Philosophers have sought to characterize a type of knowledge — what I call real knowledge — which is significantly different from the ordinary concept of knowledge. The concept of knowledge as true, justified belief — what I call knowledge simpliciter — failed to depict the sought after real knowledge because the necessary and jointly sufficient conditions of knowledge simpliciter can be felicitously but accidentally fulfilled. Real knowledge is knowledge simpliciter plus a set of requirements which guarantee that the truth, belief (...)
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  11. Peter D. Klein (1981). Certainty, a Refutation of Scepticism. University of Minnesota Press.
    Rich with historical and cultural value, these works are published unaltered from the original University of Minnesota Press editions.
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  12. Peter D. Klein (1980). Misleading Evidence and the Restoration of Justification. Philosophical Studies 37 (1):81 - 89.
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  13. Peter D. Klein (1979). Misleading "Misleading Defeaters". Journal of Philosophy 76 (7):382-386.
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  14. Peter D. Klein (1976). Knowledge, Causality, and Defeasibility. Journal of Philosophy 73 (20):792-812.
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  15. Peter D. Klein (1971). A Proposed Definition of Propositional Knowledge. Journal of Philosophy 68 (16):471-482.
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  16. Keith Lehrer & Thomas Paxson Jr (1969). Knowledge: Undefeated Justified True Belief. Journal of Philosophy 66 (8):225-237.
    The recently offered, Purported counter-Examples to justified, True belief analyses of knowledge are looked at with some care and all found to be either incoherent or inconclusive. It is argued that justified, True belief analyses are based on sound insight into the concept of knowledge. The distinction between having been justified in claiming to know something and actually having known it is used in an effort to get the discussion of knowledge back on the right track.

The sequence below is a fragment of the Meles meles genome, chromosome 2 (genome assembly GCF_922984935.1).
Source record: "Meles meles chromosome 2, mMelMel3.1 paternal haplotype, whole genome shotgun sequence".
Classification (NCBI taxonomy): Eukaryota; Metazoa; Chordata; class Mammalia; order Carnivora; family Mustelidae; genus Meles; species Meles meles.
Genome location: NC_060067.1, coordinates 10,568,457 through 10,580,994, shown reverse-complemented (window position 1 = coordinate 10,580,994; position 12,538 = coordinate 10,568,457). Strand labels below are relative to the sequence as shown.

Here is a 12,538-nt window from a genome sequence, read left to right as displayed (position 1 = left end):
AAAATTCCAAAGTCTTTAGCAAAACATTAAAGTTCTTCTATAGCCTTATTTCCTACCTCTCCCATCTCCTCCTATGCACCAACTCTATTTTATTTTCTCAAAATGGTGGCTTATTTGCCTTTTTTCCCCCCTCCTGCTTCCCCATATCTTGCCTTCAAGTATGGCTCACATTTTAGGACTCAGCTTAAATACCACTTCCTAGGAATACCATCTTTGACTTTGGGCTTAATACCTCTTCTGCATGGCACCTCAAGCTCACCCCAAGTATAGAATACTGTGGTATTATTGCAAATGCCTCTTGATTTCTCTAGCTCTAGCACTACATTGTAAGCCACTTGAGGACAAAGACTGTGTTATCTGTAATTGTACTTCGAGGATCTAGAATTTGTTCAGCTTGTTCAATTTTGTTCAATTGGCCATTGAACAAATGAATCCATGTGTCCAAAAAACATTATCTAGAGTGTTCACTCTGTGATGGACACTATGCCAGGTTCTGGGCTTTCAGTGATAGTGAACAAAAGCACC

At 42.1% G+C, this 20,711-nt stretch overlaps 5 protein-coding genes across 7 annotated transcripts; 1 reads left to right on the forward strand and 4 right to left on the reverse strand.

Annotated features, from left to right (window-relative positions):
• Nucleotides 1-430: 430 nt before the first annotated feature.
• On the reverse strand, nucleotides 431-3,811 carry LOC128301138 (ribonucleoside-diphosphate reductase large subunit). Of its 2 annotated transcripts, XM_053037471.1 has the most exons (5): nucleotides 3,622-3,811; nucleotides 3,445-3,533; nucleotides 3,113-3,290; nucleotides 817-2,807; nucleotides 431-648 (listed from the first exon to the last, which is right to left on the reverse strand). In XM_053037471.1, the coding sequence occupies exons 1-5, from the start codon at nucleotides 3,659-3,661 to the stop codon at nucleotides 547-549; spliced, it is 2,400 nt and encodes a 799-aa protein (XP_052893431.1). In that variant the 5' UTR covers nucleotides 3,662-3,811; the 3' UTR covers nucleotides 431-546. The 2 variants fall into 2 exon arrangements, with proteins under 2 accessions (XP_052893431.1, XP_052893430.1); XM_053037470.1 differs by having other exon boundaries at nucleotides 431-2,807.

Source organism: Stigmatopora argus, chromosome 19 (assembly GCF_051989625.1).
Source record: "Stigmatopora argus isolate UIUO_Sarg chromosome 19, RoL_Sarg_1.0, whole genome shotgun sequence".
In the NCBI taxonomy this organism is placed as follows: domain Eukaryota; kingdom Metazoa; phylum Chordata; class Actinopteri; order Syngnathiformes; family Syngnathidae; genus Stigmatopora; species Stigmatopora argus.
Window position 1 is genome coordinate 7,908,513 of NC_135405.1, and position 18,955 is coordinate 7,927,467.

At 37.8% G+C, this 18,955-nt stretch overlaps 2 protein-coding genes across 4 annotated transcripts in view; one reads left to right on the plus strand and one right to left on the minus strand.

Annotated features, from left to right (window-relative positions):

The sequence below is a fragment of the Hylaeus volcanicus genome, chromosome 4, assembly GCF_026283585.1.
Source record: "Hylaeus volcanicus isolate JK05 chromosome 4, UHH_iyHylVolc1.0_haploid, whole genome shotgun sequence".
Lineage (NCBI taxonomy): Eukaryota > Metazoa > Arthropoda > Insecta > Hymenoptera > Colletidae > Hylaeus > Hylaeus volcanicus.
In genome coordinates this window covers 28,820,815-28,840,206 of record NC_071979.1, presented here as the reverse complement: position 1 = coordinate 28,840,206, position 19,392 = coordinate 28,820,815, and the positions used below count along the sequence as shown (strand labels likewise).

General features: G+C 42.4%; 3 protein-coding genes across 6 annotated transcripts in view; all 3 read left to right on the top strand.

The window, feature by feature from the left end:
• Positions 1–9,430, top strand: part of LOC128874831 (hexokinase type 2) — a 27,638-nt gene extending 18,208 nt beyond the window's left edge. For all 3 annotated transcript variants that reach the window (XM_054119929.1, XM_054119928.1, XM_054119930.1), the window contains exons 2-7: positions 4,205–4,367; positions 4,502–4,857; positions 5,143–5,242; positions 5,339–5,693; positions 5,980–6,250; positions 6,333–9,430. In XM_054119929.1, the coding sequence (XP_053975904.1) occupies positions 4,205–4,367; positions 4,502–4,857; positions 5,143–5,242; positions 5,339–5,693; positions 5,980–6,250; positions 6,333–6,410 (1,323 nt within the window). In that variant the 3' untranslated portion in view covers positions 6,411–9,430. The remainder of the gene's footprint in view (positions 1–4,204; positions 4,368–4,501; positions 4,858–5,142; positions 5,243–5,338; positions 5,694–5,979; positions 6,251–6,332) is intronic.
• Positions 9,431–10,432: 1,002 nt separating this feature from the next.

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  17. Steven R. Levy (1978). Misleading Defeaters. Journal of Philosophy 75 (12):739-742.
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  18. Steven R. Levy (1977). Defeasibility Theories of Knowledge. Canadian Journal of Philosophy 7 (1):115 - 123.
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  19. Hannes Ole Matthiessen (2014). Epistemic Entitlement. The Right to Believe. Palgrave MacMillan.
    In Epistemic Entitlement. The Right to Believe Hannes Ole Matthiessen develops a social externalist account of epistemic entitlement and perceptual knowledge. The basic idea is that positive epistemic status should be understood as a specific kind of epistemic right, that is a right to believe. Since rights have consequences for how others are required to treat the bearer of the right, they have to be publicly accessible. The author therefore suggests that epistemic entitlement can plausibly be conceptualized as a status (...)
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  20. Hans Rott (2004). Stability, Strength and Sensitivity: Converting Belief Into Knowledge. Erkenntnis 61 (2-3):469-493.
    In this paper I discuss the relation between various properties that have been regarded as important for determining whether or not a belief constitutes a piece of knowledge: its stability, strength and sensitivity to truth, as well as the strength of the epistemic position in which the subject is with respect to this belief. Attempts to explicate the relevant concepts more formally with the help of systems of spheres of possible worlds (à la Lewis and Grove) must take care to (...)
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  21. Gregory Wheeler (2014). Defeat Reconsidered and Repaired. The Reasoner 8 (2):15-15.